MEMORANDUM-DECISION and ORDER
On September 27, 2011, Plaintiffs Upstate Networks, Inc. ("Upstate Networks") and Christopher M. Smolen ("Smolen") (collectively, "Plaintiffs") filed a Complaint alleging that Defendants Michael J. Early, Sr. ("Early"), Early Bird Carwash, Inc. ("Early Bird Carwash"), and Mr. Bird's Custom Car Wash Equipment, LLC ("Mr. Bird's Car Wash") (collectively, "Defendants") engaged in conduct constituting libel, breach of contract, and intentional infliction of emotional distress. Dkt. No. 1 ("Complaint"). Presently before the Court is Defendants' November 10, 2011 Motion to dismiss Plaintiffs' Complaint pursuant to Rule 12(b)(2) of the Federal Rules of Civil Procedure or, alternatively, to transfer venue pursuant to 28 U.S.C. §1404. Dkt. No. 11 ("Motion"). Plaintiffs filed a response in Opposition to Defendants' Motion, along with a supporting Memorandum of law, on November 29, 2011.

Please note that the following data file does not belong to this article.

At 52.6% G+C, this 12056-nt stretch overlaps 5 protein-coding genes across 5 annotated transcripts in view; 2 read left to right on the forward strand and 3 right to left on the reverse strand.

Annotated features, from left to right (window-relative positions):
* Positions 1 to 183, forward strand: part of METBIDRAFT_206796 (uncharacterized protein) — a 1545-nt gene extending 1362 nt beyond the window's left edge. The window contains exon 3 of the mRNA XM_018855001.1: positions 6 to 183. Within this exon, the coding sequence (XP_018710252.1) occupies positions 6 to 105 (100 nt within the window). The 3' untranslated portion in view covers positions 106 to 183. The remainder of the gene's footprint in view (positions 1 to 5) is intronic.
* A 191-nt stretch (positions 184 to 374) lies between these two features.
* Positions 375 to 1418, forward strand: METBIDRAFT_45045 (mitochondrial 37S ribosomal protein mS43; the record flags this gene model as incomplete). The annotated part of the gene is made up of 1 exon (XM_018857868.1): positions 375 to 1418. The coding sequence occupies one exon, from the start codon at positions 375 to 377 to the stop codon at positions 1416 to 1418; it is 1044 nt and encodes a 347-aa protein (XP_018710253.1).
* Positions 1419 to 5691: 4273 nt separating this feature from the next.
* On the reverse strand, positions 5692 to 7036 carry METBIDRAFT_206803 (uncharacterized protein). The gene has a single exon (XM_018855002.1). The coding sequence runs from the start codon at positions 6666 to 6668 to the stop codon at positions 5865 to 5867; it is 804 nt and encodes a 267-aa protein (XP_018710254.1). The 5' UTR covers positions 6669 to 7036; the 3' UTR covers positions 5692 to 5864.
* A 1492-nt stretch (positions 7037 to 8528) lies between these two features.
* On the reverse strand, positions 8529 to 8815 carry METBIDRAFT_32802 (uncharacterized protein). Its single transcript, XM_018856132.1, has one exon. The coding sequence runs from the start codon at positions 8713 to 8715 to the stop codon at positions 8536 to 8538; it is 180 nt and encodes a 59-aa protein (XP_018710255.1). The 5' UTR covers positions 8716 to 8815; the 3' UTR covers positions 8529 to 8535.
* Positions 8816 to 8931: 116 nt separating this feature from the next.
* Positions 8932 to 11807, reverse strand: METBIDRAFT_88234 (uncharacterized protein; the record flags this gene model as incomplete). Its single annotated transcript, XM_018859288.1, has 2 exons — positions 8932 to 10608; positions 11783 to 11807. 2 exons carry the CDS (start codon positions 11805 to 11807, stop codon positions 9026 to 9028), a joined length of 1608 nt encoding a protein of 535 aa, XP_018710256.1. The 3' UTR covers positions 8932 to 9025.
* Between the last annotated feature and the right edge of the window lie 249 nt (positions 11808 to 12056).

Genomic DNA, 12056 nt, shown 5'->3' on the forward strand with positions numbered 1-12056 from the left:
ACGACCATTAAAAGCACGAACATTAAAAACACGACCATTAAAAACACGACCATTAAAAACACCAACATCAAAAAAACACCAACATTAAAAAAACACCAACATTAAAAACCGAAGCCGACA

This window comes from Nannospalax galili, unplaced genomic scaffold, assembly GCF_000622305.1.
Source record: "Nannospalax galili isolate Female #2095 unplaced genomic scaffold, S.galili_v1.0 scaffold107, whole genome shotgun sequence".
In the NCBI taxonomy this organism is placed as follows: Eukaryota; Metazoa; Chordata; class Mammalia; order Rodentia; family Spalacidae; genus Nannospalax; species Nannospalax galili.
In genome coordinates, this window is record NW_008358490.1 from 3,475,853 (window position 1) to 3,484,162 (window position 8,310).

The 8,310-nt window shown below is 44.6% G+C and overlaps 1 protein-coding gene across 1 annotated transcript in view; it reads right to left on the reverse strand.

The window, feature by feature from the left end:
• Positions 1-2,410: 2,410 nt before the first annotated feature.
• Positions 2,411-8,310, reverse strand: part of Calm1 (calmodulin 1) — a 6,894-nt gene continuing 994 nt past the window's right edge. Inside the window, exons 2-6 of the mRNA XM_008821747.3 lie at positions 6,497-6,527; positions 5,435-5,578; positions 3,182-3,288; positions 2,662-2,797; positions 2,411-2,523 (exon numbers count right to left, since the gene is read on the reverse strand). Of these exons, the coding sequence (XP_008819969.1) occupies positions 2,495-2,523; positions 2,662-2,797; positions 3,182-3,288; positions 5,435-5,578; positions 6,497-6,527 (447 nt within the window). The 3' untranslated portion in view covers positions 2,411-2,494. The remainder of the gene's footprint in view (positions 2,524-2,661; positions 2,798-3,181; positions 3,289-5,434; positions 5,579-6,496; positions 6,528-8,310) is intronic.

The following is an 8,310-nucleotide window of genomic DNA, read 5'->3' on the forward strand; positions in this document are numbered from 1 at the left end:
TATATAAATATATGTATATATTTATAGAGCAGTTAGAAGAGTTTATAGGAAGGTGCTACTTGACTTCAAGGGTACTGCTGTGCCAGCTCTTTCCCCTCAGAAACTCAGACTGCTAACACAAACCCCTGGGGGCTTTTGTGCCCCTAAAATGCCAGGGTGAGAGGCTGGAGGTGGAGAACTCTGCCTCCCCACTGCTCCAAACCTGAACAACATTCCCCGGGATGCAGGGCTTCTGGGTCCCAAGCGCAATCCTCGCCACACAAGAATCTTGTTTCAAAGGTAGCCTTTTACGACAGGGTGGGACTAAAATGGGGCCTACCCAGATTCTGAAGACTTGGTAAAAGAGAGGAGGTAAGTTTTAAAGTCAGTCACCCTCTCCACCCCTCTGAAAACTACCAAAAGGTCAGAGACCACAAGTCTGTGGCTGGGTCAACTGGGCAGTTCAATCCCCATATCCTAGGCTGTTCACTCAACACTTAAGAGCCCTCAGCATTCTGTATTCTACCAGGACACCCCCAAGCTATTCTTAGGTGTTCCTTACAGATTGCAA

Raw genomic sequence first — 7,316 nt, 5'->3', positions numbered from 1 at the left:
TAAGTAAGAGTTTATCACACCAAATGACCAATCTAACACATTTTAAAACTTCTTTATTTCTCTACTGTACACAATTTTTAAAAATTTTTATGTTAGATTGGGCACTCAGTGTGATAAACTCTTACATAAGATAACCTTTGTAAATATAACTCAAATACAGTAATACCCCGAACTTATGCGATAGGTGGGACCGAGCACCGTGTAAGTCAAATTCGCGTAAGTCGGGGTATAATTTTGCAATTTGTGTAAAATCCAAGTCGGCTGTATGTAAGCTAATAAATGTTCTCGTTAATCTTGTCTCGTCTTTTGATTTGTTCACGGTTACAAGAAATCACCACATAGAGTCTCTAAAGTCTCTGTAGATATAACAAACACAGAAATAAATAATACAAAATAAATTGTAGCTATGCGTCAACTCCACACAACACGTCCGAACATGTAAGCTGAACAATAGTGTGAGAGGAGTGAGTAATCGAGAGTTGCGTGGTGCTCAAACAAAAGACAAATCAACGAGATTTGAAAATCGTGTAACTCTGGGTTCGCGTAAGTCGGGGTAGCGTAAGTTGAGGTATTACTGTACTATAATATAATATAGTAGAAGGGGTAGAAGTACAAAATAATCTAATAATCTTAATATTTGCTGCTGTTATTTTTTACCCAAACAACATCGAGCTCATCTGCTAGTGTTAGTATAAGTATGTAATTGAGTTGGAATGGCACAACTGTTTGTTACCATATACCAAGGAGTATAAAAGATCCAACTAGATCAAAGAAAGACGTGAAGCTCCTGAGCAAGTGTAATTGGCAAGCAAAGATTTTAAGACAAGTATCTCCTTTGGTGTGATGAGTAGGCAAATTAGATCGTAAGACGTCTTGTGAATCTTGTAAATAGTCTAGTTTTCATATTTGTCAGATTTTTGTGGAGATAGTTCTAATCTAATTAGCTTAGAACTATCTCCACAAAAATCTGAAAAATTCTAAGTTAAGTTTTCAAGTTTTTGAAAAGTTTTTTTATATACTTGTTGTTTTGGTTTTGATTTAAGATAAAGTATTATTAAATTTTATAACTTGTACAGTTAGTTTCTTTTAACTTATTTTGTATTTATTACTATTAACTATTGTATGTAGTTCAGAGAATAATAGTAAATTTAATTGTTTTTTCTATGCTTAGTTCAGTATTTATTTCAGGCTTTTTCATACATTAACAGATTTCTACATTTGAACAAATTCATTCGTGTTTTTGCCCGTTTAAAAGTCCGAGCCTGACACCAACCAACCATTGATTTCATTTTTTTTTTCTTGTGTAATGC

Dkt. Nos. 18 ("Plaintiffs' Opposition"), 20 ("Plaintiffs' Memorandum"). On December 5, 2011, Defendants filed a Reply. Dkt. No. 23 ("Reply"). For the reasons that follow, Defendants' Motion is granted, and Plaintiffs' Complaint is dismissed.
Plaintiff Upstate Networks is a corporation organized and existing under the laws of the State of New York, with a principal place of business in Utica, New York. Compl. ¶ 1. Plaintiff Smolen is a citizen and resident of the County of Oneida in the State of New York. Id.
¶ 2. Defendant Early Bird Carwash is a corporation organized and existing under the laws of the State of Pennsylvania with a principal place of business in the County of Lycoming, Pennsylvania. Declaration of Michael Early (Dkt No. 11-2) ("Early Declaration") ¶ 8. Defendant Mr. Bird's Car Wash is a limited liability company organized and existing under the laws of the State of Pennsylvania with a principal place of business in the County of Lycoming, Pennsylvania. Id. ¶ 14. Defendant Early retains ownership of Early Bird Carwash and Mr. Bird's Car Wash and is a resident of the County of Lycoming in the State of Pennsylvania.Id.